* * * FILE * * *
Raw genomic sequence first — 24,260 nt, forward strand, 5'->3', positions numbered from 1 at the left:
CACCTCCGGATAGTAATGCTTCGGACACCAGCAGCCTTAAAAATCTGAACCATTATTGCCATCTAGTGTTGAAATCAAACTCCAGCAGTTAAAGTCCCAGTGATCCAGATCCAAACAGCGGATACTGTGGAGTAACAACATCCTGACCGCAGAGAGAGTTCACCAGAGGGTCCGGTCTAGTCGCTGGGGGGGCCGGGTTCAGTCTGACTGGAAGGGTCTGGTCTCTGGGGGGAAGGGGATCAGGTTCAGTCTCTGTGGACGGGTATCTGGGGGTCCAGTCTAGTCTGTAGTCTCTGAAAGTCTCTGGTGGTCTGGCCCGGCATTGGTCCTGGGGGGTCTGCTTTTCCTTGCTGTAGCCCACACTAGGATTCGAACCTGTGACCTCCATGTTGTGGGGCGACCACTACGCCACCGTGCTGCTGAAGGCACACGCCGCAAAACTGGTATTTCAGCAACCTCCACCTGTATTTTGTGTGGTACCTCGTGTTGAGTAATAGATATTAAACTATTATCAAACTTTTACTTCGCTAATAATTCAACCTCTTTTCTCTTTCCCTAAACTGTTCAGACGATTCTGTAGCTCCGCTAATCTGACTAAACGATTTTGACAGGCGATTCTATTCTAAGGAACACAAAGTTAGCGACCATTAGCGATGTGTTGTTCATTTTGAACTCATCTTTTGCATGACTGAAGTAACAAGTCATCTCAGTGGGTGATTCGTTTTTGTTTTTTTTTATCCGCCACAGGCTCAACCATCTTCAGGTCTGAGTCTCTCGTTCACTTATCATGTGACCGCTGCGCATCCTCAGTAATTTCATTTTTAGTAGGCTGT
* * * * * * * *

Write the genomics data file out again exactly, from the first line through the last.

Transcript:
Raw genomic sequence first — 24,260 nt, forward strand, 5'->3', positions numbered from 1 at the left:
CACCTCCGGATAGTAATGCTTCGGACACCAGCAGCCTTAAAAATCTGAACCATTATTGCCATCTAGTGTTGAAATCAAACTCCAGCAGTTAAAGTCCCAGTGATCCAGATCCAAACAGCGGATACTGTGGAGTAACAACATCCTGACCGCAGAGAGAGTTCACCAGAGGGTCCGGTCTAGTCGCTGGGGGGGCCGGGTTCAGTCTGACTGGAAGGGTCTGGTCTCTGGGGGGAAGGGGATCAGGTTCAGTCTCTGTGGACGGGTATCTGGGGGTCCAGTCTAGTCTGTAGTCTCTGAAAGTCTCTGGTGGTCTGGCCCGGCATTGGTCCTGGGGGGTCTGCTTTTCCTTGCTGTAGCCCACACTAGGATTCGAACCTGTGACCTCCATGTTGTGGGGCGACCACTACGCCACCGTGCTGCTGAAGGCACACGCCGCAAAACTGGTATTTCAGCAACCTCCACCTGTATTTTGTGTGGTACCTCGTGTTGAGTAATAGATATTAAACTATTATCAAACTTTTACTTCGCTAATAATTCAACCTCTTTTCTCTTTCCCTAAACTGTTCAGACGATTCTGTAGCTCCGCTAATCTGACTAAACGATTTTGACAGGCGATTCTATTCTAAGGAACACAAAGTTAGCGACCATTAGCGATGTGTTGTTCATTTTGAACTCATCTTTTGCATGACTGAAGTAACAAGTCATCTCAGTGGGTGATTCGTTTTTGTTTTTTTTTATCCGCCACAGGCTCAACCATCTTCAGGTCTGAGTCTCTCGTTCACTTATCATGTGACCGCTGCGCATCCTCAGTAATTTCATTTTTAGTAGGCTGT